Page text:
How to make podcasts better for hard of hearing people


The average American listen to More than 16 hours of online audio content – such as podcasts – every week. This is up 17 percent from last year.

But not everyone finds it easy to listen.

Most people with hearing loss be Able to access podcasts: 1 in 6 adults In the UK with some hearing loss, only about 12 percent of these adults are severely or profoundly deaf. Depending on the sound quality, listening environment, and access to hearing aids or noise-canceling headphones, it is certainly possible for most hearing-impaired people to enjoy podcasts.

However, people with auditory processing disorder can also find it difficult to listen to podcasts. JN Benjamin, an audio producer with an auditory processing disorder, described it as having no control over what her brain is doing, causing her to “hear a lot”.

In short, she says, “I have no control over what my brain chooses to process, and there are all kinds of things that cause that and cause stress.” So when it comes to podcasts, sound design is especially important to Benjamin and other people with auditory processing disorder, because they hear a lot of sounds that others might not pick up.

On the surface, auditory processing disorder may seem like the opposite of hearing loss – with one, the listener picks up sounds that others may not hear, and with the other, the listener can hear less than the others.

But when it comes to podcasts, the challenges are pretty much the same.

Fortunately, there are a few things podcasters and other audio content creators can do to make their content accessible to hearing-impaired listeners or those with an auditory processing disorder, and fortunately, many of these tweaks will make the experience better for all listeners.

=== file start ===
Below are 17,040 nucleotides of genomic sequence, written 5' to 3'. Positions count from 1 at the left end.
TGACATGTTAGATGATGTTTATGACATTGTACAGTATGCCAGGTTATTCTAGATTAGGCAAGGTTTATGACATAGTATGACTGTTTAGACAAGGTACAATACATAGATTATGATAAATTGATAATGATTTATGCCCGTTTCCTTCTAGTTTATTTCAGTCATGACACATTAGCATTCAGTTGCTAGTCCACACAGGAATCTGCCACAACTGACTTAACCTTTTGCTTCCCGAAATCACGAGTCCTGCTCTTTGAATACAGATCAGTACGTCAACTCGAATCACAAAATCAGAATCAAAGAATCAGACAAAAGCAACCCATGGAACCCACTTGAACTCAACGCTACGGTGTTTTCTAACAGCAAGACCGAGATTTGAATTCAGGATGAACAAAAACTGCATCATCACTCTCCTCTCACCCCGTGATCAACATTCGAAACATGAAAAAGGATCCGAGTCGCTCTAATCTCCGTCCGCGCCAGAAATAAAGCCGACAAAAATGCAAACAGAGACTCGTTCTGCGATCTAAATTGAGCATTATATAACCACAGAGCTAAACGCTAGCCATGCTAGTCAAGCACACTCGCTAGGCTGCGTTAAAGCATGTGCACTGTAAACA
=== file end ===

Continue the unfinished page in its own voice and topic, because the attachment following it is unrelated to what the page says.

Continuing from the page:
Always clear and pure speech

Professional level recording hardware and editing software may not be available to everyone, but you can set it up with Essential Tools of Trade For a few hundred dollars.

However, recording equipment is not the only indicator of sound quality.

Karen Shepherd, Director of Professional Standards at HearingCare Shoes The former president of the British Academy of Audiology (BAA), he stressed the importance of producing high-quality sound, with very little competing sound. When you have several presenters, for example, it is important that they do not talk to each other.

In addition to technically clear recording, clarity of speech can also be important. We find it easier to understand the dialects we are familiar with, says Lauren Ward, who researches media access at York University.

This doesn’t rule out audio broadcasts for people with a strong regional accent, but speaking more slowly and vocally can be especially helpful for hearing-impaired listeners.

Pay attention in post production

There are a number of things that creators can do in post-production to make audio more meaningful.

Independent podcast producer and BBC radio producer Callum Ronan advises producers to take steps in recording and editing:

  • Volume balance for left and right channels of headphones/speakers
  • Remove bleed from microphones to avoid echo or delay
  • Mix content to equalize volume levels across multiple hosts
  • Work on the LUFS -16 to -18 loudness standard to prepare the file for publication

Watch support tracks and surround sound

For most people, auditory scene analysis, or the ability to pick out a single sound in a noisy environment, is second nature.

Ward suggests thinking about the last time you were at a party, with multiple conversations, low background music, and hard glasses. Most people with normal hearing are able to “enlarge” the conversation they are interested in and block out other sounds.



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